- SCAM ALERT: A caller to the governor’s Tele Town Hall reported being approached by a solicitor at a local mall to provide personal contact information in order to receive a compensation check instead of a water bill credit.
- State officials confirmed that reimbursement for past water bill payments will be addressed through water bill credits only – there will be no direct payments to residents.
- The Attorney General’s Office investigates reports of potential scams. These can be reported to the Charitable Trust Section at email@example.com. The AG has tips on how to avoid falling victim to con artists at http://www.michigan.gov/ag/0,4534,7-164-17337_20942-375279–,00.html.
- From 2/23/16: Concern about getting in trouble for other issues during home lead pipe inspections. 2-1-1 received a call today from a resident who knows she has lead pipes that need replacement, but is concerned about inspectors coming into her home because of other (unspecified) potential violations that may exist. CAN A PARTNER AT SEOC PROVIDE GUIDANCE OR A POLICY STATEMENT ON HOW INSPECTORS ARE EXPECTED TO HANDLE SUSPECTED CIVIL CODE OR CRIMINAL VIOLATIONS OBSERVED WHEN THEY ARE LOOKING FOR LEAD PIPES? Based on the caller’s concerns, she is looking for reassurance that an unrelated violation will not be reported to authorities (excepting child/elder abuse).
RESOLUTION: SEOC provided the following statement , “Regarding the concern about getting in trouble for other issues during home lead pipe inspections, personnel doing the lead pipe inspections are not law enforcement officers or immigration officials. Further, the lead pipe inspectors are not code enforcement or inspectors.”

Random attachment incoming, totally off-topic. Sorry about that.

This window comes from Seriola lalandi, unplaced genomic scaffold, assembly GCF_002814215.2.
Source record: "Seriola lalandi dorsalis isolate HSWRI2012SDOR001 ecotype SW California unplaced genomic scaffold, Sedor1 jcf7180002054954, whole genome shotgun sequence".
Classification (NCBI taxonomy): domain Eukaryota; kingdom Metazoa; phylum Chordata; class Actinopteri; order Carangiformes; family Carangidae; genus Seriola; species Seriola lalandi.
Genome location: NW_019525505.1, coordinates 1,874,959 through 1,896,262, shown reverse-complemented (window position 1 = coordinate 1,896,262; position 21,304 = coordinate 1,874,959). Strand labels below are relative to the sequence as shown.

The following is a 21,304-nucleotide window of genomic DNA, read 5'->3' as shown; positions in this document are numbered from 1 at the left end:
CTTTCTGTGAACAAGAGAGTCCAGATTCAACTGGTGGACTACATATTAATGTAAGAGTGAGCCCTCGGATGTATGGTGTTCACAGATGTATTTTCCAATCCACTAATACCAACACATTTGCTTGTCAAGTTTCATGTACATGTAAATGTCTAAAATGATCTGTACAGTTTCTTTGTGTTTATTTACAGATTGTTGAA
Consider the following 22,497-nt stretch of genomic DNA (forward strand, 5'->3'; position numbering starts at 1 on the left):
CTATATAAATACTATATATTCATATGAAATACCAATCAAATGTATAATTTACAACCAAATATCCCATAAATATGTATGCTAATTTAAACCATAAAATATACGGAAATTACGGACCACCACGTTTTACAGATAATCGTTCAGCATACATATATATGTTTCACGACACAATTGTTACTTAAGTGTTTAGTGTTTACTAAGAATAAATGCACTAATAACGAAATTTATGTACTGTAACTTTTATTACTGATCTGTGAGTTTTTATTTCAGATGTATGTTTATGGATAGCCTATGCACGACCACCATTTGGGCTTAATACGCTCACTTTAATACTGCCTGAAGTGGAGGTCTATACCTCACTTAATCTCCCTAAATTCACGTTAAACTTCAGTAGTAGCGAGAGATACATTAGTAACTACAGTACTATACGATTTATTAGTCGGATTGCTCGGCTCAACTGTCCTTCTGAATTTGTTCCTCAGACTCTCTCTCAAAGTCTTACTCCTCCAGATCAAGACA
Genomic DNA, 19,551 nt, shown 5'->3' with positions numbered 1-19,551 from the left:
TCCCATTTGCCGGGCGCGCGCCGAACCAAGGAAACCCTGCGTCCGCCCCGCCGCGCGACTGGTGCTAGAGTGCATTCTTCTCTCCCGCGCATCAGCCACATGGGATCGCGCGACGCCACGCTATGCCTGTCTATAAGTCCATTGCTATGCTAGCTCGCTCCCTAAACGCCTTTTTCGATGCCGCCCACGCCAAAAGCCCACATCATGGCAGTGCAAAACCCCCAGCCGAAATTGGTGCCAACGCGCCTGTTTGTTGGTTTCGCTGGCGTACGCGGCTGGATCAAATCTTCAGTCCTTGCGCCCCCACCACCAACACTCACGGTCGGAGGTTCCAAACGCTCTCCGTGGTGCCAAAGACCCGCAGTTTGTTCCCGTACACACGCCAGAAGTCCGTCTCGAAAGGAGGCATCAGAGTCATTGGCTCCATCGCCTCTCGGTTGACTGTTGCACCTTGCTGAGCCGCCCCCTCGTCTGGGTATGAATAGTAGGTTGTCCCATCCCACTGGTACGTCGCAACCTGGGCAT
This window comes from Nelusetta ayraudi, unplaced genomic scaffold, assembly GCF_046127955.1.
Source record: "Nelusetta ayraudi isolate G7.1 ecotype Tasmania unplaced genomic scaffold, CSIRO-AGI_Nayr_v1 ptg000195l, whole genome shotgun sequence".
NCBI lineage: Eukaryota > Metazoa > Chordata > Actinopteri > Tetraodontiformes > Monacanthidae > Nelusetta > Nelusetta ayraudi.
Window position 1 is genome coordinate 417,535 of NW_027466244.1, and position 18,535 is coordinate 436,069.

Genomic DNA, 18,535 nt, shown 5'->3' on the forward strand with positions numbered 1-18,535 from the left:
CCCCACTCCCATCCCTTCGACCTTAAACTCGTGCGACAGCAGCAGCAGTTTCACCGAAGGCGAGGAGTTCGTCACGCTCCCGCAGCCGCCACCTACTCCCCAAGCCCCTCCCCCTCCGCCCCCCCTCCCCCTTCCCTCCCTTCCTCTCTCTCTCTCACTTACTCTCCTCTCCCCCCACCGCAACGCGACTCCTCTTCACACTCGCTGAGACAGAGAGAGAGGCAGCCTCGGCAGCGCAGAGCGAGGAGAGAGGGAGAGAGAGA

From 2/23/16: Social workers are looking for volunteer opportunities: The National Association of Social Workers-MI Chapter has identified several hundred members who are looking to make their professional services available to Flint residents as volunteers. They have been working with canvassers with political campaigns who have identified residents with unmet needs. The canvassers passed the needs back to the coordinator who is dispatching volunteers to deliver basic goods and offer material and emotional support. The volunteers would like to coordinate more formally with the organized response efforts and is looking for a local contact to help identify residents seeking social assistance and support. Can SEOC or Michigan Community Service Commission provide a contact or lead?